I also have an appointment with yet another periodontist on February 25th. I realize I am not going to find a dr. to tell me my teeth won’t fall out: because they will. I just want to take the most effective action I can to ensure my ability to eat and talk well into my old age. I don’t have a spare $3000 laying around, and if I spend the money I want it to be money well spent, not on a losing battle that obviates more spending.

for us ,dentist, in this modern times with all new technique in bone replacement theraphy it is very difficult to find a dentist that extract teeth without reasons , teeth are very important for our speech , digestive process and taste and appeareance having a complete denture is not a pleasant experience firt of all you can not have the same perception of taste, hot and cold because a lot part of your mouth will be covered by acrilic, second you can not eat hard things as you do with your natural teeth (its dificult for complete denture patients to bite an apple be) you have to learn how with your tounge and muscle maintain the dentures in place, you will have a feeling like is your mouth is entirely full with something hard and dont thing you will not loose bone ,you with loose more bone because if no teeth are present bone reabsorb faster. dentists study more than 6 years to cure disease and replace function of patients mouth if your dentist is telling you that you can preserve your teeth with ambulatory surgery do it , is the best you could do to preserve it and if periodontal disease is controlled bone loss stop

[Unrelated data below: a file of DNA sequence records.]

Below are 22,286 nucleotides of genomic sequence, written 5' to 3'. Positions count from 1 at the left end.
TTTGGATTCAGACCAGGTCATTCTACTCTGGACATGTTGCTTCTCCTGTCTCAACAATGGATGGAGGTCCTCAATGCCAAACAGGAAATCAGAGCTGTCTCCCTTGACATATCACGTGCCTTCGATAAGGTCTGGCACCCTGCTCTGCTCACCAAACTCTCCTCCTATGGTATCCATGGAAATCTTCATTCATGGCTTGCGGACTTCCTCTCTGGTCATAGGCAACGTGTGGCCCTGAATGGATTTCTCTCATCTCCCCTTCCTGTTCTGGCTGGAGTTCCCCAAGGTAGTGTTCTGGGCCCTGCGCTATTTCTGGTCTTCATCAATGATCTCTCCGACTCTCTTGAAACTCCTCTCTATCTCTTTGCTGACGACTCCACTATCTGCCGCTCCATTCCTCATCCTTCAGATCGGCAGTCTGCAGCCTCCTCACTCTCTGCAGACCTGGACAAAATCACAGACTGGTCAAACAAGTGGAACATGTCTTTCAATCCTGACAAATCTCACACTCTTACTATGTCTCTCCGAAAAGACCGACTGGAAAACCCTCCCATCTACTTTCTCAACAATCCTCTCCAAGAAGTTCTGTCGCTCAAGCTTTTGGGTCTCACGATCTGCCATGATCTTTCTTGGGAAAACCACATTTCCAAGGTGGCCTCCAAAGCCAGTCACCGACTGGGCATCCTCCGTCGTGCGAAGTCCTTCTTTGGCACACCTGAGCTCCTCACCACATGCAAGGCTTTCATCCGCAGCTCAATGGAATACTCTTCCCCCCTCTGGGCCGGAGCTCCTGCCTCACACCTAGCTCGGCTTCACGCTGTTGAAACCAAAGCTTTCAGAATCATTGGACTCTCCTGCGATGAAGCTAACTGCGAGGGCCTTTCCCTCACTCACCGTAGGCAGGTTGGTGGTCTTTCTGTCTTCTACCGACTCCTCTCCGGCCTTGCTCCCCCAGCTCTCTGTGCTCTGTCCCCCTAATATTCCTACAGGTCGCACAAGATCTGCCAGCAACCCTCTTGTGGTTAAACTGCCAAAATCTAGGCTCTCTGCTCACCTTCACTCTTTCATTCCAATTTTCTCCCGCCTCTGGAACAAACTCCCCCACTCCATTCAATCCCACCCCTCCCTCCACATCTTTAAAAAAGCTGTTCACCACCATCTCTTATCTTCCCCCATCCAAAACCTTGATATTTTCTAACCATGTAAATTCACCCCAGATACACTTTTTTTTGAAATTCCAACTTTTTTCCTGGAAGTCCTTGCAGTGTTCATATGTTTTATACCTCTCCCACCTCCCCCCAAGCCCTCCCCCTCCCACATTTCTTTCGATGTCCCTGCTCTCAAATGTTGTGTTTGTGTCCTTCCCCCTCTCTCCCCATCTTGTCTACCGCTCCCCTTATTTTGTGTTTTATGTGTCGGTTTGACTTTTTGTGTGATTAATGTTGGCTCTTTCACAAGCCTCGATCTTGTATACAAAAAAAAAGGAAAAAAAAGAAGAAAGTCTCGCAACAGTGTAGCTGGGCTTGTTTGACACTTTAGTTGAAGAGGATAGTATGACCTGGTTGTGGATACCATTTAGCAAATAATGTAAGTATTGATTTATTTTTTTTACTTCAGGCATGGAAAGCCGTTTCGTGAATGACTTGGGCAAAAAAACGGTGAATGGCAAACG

I saw my 3rd and final periodontist today. He says I definitely DO NOT need surgery. He focused on something that NONE of the other periodontist focused on. The fact that I clench my teeth when I sleep. I have what he called Occlusive Periodontitis. I told all the other doctors this but none of them addressed it in their treatment (banking) plan.

This Doctor says I need a course of deep gum treatment, including subgingival antibiotics, 4 quadrant root scaling planing and a bunch of other follow up care. He said I MAY possibly lose 4 teeth but even that is unlikely. He said it is not really as bad as the other idiots made it out to be. AND the best part is that this whole phase of the treatment will be about $2200 bucks. Not the eventual $8000 for flap surgery the other two steered me towards.

The sad fact is, that those other doctors are probably just not intelligent enough or motivated enough to keep up in their field. They tell people they need surgery, they use fear to sell unecessary medical treatment, and people jump for it. I wonder how many completely unecessary flap surgeries that other perio I saw does every year.

I had researched subgingival antibiotics and each dr I mentioned them to seemed alarmed that I knew about them. I flat out asked one of them if he never used subgingival antibiotics, or if they were just too cheap a solution for him to offer? The one guy answered that they don’t work. And that if I didn’t go with his idea, I’d be back in his office in a few years begging for implants.

The perio I went to today SPECIALIZES in implants – but never mentioned implants to me even once. He gave me hope, and a plan of action, and a reasonable price tag. Quite the opposite of what the others did, which was fill me with MORE fear.